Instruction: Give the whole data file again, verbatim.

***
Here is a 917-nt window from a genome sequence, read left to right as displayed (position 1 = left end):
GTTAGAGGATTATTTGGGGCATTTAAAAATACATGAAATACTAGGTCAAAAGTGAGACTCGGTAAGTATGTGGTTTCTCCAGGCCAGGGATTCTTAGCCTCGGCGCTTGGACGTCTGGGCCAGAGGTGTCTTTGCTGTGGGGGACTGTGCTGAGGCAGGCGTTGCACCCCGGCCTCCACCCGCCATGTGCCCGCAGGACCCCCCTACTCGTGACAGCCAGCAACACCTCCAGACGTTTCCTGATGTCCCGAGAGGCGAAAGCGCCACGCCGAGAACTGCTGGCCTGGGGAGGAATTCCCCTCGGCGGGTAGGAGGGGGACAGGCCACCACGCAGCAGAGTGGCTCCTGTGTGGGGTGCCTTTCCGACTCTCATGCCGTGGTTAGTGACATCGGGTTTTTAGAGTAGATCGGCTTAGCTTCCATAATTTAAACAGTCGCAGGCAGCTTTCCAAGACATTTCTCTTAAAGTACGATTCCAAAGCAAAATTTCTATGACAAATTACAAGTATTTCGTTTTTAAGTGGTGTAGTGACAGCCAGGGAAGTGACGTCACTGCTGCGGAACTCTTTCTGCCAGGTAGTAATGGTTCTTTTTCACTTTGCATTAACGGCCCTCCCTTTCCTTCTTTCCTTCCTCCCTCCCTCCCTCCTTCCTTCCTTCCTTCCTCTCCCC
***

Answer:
Here is a 917-nt window from a genome sequence, read left to right as displayed (position 1 = left end):
GTTAGAGGATTATTTGGGGCATTTAAAAATACATGAAATACTAGGTCAAAAGTGAGACTCGGTAAGTATGTGGTTTCTCCAGGCCAGGGATTCTTAGCCTCGGCGCTTGGACGTCTGGGCCAGAGGTGTCTTTGCTGTGGGGGACTGTGCTGAGGCAGGCGTTGCACCCCGGCCTCCACCCGCCATGTGCCCGCAGGACCCCCCTACTCGTGACAGCCAGCAACACCTCCAGACGTTTCCTGATGTCCCGAGAGGCGAAAGCGCCACGCCGAGAACTGCTGGCCTGGGGAGGAATTCCCCTCGGCGGGTAGGAGGGGGACAGGCCACCACGCAGCAGAGTGGCTCCTGTGTGGGGTGCCTTTCCGACTCTCATGCCGTGGTTAGTGACATCGGGTTTTTAGAGTAGATCGGCTTAGCTTCCATAATTTAAACAGTCGCAGGCAGCTTTCCAAGACATTTCTCTTAAAGTACGATTCCAAAGCAAAATTTCTATGACAAATTACAAGTATTTCGTTTTTAAGTGGTGTAGTGACAGCCAGGGAAGTGACGTCACTGCTGCGGAACTCTTTCTGCCAGGTAGTAATGGTTCTTTTTCACTTTGCATTAACGGCCCTCCCTTTCCTTCTTTCCTTCCTCCCTCCCTCCCTCCTTCCTTCCTTCCTTCCTCTCCCC